BLW vs. Traditional Weaning

Your baby is approaching 6 months of age and you’re thinking about what you’ll do when the time comes to start solids. You’ve asked every friend and their pet dog for advice and everyone says something different: “baby-led weaning is the only way” or “traditional weaning is safer”. You’re confused, overwhelmed and considering breast/bottle feeding for the rest of the child’s life at this stage.

Let’s first chat about each method. There is no universal definition of what Baby-led Weaning (or ‘BLW’ as you’ve probably seen on the internet) actually is. Essentially, it promotes giving children more autonomy over what and how much they eat by offering safe pieces or chunks of whole foods to self-feed rather than being spoon fed by an adult. Whereas traditional weaning endorses first offering pureed foods and progressing through different textures (mashed/lumpy, soft finger foods etc.) until a child is able to manage typical solid food more independently.

In many countries, children are first introduced to solids through spoon feeding; however, BLW has certainly gained traction in the infant feeding world. So... the question remains – which method should be used?

Given there is no universal definition of BLW, this makes researching it really difficult. However, here’s a run-down of some of the emerging research we do have:

  • At this stage, little difference between the method of feeding used (BLW, traditional spoon-feeding, or a combined method) and children’s eating behaviour or reluctance to eat new foods as toddlers has been reported. It is interesting to note that more parents using BLW report lower food fussiness in their children, but further research is needed in this area.
  • There are no significant differences in instances of choking between children who were fed using BLW vs. traditional method (Brown, 2017), however, there are some emerging reports of less choking/gagging instances in BLW fed children (which is probably not what you were expecting)
  • There appears to be minimal difference in dietary adequacy between the two approaches; however, some concerns have been raised particularly about iron intake with BLW. We know that after 6 months, breast milk does not provide children with enough iron to satisfy requirements; therefore, an increased amount of iron is needed.
  • A study with promising results described a modified BLW approach whereby parents were instructed to focus on including high-iron foods (e.g., strips of steak, pate, hummus) and high-energy foods (e.g., avocado, cheese) at each meal, and on reducing the risk of infant choking by avoiding high-risk foods (e.g., raw apple).


My thoughts on all of this:

  1. Forget about what you see other mums doing on the internet and decide what works best for you and your child.
  2. There appears to be pros of both methods, so let’s capitalise on that – cue Hannah Montana “The best of both worlds”. I would advocate for using a combined approach.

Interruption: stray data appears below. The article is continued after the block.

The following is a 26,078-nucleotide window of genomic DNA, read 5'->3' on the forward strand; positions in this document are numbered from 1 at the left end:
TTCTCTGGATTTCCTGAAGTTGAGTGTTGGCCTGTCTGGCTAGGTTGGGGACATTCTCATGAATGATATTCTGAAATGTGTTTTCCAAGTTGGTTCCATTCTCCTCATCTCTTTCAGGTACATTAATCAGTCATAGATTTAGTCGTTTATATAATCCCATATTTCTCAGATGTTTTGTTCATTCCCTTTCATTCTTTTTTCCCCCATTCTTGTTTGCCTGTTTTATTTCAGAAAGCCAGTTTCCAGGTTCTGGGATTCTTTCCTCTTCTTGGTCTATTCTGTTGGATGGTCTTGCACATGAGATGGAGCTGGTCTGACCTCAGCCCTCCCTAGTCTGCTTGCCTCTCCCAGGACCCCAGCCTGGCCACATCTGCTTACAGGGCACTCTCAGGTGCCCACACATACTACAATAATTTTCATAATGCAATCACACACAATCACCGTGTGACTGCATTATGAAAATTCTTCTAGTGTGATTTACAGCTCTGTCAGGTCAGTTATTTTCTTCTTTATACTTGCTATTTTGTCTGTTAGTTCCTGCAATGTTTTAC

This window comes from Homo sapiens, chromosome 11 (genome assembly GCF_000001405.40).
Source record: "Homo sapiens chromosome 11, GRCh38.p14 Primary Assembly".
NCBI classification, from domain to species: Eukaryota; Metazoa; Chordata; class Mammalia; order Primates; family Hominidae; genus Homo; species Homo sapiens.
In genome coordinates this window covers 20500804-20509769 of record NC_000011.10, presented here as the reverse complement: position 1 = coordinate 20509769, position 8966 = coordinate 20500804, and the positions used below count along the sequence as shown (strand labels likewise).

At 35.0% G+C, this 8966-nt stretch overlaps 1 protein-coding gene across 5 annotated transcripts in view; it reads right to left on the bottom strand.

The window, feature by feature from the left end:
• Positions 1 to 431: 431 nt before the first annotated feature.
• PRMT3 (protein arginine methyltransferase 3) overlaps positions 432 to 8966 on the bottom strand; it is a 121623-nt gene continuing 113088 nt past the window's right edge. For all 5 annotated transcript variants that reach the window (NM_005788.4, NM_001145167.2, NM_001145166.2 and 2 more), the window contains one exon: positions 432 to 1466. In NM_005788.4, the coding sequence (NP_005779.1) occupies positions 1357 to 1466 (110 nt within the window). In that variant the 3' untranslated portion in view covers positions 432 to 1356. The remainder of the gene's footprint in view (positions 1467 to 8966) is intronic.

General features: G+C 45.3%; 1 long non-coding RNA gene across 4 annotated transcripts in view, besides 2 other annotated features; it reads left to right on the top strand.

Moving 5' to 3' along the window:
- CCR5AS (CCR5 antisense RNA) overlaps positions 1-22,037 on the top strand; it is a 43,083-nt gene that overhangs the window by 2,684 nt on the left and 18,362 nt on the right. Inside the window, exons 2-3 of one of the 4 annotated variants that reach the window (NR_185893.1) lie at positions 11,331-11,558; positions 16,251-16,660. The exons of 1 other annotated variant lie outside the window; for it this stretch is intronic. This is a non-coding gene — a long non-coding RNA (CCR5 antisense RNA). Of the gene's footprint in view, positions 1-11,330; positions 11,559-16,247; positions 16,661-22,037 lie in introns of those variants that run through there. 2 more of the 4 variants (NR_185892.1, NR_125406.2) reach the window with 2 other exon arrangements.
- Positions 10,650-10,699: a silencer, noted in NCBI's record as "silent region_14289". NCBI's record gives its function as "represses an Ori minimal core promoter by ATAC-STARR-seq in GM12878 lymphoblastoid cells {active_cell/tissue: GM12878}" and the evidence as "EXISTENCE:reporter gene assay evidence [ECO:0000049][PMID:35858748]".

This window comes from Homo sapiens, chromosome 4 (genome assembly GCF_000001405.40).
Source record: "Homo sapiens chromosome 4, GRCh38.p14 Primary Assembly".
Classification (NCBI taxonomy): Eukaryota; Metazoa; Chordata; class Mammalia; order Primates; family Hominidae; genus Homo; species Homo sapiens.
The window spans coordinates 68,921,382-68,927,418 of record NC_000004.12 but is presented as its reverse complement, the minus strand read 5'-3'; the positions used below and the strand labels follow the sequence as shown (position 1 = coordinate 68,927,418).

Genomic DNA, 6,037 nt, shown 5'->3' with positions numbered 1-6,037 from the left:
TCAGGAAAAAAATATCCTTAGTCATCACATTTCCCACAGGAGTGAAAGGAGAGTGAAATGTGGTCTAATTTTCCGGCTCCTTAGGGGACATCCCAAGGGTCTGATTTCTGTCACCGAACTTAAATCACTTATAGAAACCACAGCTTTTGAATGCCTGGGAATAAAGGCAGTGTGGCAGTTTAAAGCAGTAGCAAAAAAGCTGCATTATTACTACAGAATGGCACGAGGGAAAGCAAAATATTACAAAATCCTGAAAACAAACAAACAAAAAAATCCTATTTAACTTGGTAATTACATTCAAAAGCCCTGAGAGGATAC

No matter what you choose, it important to consider the following tips from Australian Feeding Therapist, Jeanne Marshall:

  • Always supervise mealtimes.
  • Offer stick-shaped foods that are generally hard enough for the baby to grasp, but soft enough for them to manage without choking risk. Think well-cooked vegetables, pieces of fruit, cheese sticks, etc.
  • Offer harder foods for mouthing/chewing experience, and dipping into iron-rich purees such as hummus.
  • Avoid putting too many foods on the baby’s tray at one time.
  • Offer a wide variety of foods and flavours, focusing on iron-rich foods as first foods, and avoiding foods high in salt or sugar.
  • In both types of weaning, provide adequate postural support at mealtimes to allow the child to do their best eating and reduce choking risk.
  • Monitor the child’s growth.

As always, if you have any concerns about your child’s transition to solids journey, please consult a paediatric Speech Pathologist or Dietician.


- Brit  




Boswell, N. (2021). Complementary feeding methods—A review of the benefits and risks. International Journal of Environmental Research and Public Health18(13), 7165.

D’Auria, E., Bergamini, M., Staiano, A., Banderali, G., Pendezza, E., Penagini, F., ... & Peroni, G. (2018). Baby-led weaning: what a systematic review of the literature addz Italian journal of pediatrics44(1), 1-11.

Dogan, E., Yilmaz, G., Caylan, N., Turgut, M., Gokcay, G., & Oguz, M. M. (2018). Baby‐led complementary feeding: Randomized controlled study. Pediatrics International60(12), 1073-1080.

Marshall, J (2022, March 11) Baby-led weaning or spoon feeding: Mush of a mushness? The

Watson, S., Costantini, C., & Clegg, M. E. (2020). The role of complementary feeding methods on early eating behaviors and food neophobia in toddlers. Child care in practice26(1), 94-106.

Williams Erickson, L., Taylor, R. W., Haszard, J. J., Fleming, E. A., Daniels, L., Morison, B. J., ...& Heath, A. L. M. (2018). Impact of a modified version of baby-led weaning on infant food and nutrient intakes: the BLISS randomized controlled trial. Nutrients10(6), 740.

Back to blog